Members of the Maryland State Board of Education voted 12-2 to propose a new emergency mandate that would provide an “exit ramp” for school districts.

The current Maryland statewide mask mandate in public schools remains in place for now.

On Wednesday, members of the State Board of Education voted 12-2 to propose a new emergency mandate that would provide an “exit ramp” for school districts.

State Superintendent of Schools, Mohammed Choudhury, told board members that whatever they decide, they should keep two things in mind: “No school should close because of COVID” and quarantines should be minimized.

During the discussion, board members raised questions about what parameters to apply in a new term and whether school districts should have more authority over mask policies.

At the same time the public school board was meeting, Governor Larry Hogan was holding a press conference on COVID-19.

On a question about the mask’s tenure, Hogan said, “I don’t think we need to change the policy, at this point, but it’s really an independent board making its own decisions.” He hasn’t spoken to any member of the board, he said.

Member of the board of directors Brig. General (retired) Warner Sumpter has told his colleagues he prefers to give more weight to the decisions of each school district. When it comes to school operations, “I really feel like these are decisions that are local,” Sumpter said.

State Council Chairman Clarence Crawford agreed he generally favors local control for school districts. But he added: “I think when you talk about local control there is an equally important element, which is accountability and responsibility for decisions. “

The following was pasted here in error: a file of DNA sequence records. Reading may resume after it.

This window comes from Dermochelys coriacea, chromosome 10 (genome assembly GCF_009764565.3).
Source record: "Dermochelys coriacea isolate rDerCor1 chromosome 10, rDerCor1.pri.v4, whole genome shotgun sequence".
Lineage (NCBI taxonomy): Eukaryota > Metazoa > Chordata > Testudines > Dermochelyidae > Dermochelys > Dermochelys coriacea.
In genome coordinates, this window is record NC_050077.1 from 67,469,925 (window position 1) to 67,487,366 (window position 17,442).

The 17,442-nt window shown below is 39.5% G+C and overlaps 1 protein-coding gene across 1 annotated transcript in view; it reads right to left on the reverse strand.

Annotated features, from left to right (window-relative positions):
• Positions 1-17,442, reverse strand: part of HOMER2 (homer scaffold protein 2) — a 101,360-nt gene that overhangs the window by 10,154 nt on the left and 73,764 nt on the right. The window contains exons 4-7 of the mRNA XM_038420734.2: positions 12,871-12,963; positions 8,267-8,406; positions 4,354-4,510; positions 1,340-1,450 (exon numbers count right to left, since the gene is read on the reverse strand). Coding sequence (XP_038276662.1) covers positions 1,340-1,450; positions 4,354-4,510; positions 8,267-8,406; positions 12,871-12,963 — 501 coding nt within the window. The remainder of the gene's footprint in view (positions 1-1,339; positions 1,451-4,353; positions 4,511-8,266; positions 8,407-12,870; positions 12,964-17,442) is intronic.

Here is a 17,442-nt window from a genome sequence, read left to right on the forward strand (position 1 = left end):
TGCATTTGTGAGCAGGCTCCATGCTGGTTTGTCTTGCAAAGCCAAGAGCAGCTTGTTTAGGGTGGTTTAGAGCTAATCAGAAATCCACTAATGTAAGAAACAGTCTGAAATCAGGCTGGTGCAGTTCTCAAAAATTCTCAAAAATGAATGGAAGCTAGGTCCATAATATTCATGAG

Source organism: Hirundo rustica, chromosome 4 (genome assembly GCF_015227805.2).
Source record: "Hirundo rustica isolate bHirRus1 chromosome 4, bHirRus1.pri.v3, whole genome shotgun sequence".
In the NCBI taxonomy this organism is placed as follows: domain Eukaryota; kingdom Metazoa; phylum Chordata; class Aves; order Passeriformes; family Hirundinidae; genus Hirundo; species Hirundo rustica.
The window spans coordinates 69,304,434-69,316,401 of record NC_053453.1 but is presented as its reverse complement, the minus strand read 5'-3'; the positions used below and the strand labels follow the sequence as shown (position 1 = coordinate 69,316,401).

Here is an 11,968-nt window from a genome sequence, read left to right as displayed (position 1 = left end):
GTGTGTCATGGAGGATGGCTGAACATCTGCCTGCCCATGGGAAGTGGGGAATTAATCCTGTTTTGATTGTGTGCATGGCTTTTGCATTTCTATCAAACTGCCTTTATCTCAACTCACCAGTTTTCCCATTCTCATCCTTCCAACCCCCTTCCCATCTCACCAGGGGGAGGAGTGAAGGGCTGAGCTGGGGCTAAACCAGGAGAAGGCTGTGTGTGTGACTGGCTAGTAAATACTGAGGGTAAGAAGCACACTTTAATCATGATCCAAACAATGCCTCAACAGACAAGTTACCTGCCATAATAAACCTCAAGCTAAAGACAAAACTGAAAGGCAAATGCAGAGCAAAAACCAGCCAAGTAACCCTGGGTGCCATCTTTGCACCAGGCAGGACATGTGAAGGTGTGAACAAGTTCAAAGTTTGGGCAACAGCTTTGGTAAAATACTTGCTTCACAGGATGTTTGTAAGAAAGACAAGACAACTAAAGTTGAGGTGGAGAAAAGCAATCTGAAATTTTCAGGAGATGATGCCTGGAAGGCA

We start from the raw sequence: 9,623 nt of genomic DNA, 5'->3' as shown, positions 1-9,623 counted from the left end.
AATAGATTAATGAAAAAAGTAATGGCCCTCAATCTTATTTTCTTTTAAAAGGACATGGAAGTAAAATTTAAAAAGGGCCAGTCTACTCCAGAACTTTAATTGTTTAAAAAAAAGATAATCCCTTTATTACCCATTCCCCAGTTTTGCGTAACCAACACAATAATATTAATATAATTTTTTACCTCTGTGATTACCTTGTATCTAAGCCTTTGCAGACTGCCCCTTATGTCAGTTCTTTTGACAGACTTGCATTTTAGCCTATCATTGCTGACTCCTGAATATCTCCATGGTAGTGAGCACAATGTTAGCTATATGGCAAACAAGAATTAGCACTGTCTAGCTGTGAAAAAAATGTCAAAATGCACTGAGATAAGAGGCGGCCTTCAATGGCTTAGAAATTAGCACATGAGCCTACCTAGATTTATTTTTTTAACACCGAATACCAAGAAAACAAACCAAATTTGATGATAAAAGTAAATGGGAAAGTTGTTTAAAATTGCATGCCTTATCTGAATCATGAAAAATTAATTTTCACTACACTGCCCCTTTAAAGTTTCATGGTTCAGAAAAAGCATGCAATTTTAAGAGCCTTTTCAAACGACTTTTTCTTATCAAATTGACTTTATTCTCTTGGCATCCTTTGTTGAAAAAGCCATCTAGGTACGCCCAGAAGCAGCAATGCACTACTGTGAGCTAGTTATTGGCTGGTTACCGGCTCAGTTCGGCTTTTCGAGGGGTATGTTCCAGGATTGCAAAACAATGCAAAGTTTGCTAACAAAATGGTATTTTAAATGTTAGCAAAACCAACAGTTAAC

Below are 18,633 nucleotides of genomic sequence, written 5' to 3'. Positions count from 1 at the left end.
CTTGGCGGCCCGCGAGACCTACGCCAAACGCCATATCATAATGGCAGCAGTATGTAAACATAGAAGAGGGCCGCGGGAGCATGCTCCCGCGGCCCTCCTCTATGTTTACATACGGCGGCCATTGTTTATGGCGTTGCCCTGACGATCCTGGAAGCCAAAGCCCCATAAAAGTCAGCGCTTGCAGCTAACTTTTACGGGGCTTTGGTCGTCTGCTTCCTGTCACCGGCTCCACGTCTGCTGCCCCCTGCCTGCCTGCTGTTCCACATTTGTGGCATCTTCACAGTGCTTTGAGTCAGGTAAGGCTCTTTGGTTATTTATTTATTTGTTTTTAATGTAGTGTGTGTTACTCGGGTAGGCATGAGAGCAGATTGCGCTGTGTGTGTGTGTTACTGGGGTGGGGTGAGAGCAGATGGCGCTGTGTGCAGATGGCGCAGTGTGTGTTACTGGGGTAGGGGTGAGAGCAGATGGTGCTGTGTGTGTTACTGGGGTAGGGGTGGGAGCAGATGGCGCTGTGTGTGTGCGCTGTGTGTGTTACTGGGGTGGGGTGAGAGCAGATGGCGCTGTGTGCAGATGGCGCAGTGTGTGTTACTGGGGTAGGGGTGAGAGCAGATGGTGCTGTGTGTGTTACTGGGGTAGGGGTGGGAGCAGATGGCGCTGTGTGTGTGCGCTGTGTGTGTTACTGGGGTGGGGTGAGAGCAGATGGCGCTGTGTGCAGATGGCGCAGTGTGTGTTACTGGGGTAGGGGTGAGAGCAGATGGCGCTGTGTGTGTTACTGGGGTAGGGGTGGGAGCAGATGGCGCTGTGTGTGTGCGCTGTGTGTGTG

Crawford said he guessed that if board members were asked if they liked to wear masks, no one would raise their hand. “Sometimes you have to do what is necessary even if doing the necessary goes against what you would like to do individually.”

Board member Dr Holly Wilcox suggested using metrics, such as county vaccination rates, when setting mask requirements. “I think it might also be interesting to consider community transmission rates,” she said.

Jean Halle asked his fellow board members and the superintendent if it would be considered if someone had developed natural immunity “because they have already recovered from COVID.”

Choudhury called the concept of natural immunity a “hot topic,” but added that he was not sure if this was a topic that I have personally seen extensive research on.

At the end of the meeting, the council agreed to call on the state’s education ministry to come up with measures for consideration.

The current emergency mandate expires on February 25, 2022. The board could vote to extend the mask’s current statewide tenure, allow it to expire, or pass new regulations.

The next meeting of the Maryland State Board of Education will be on Tuesday, December 7, and the board could then consider the matter for a vote.


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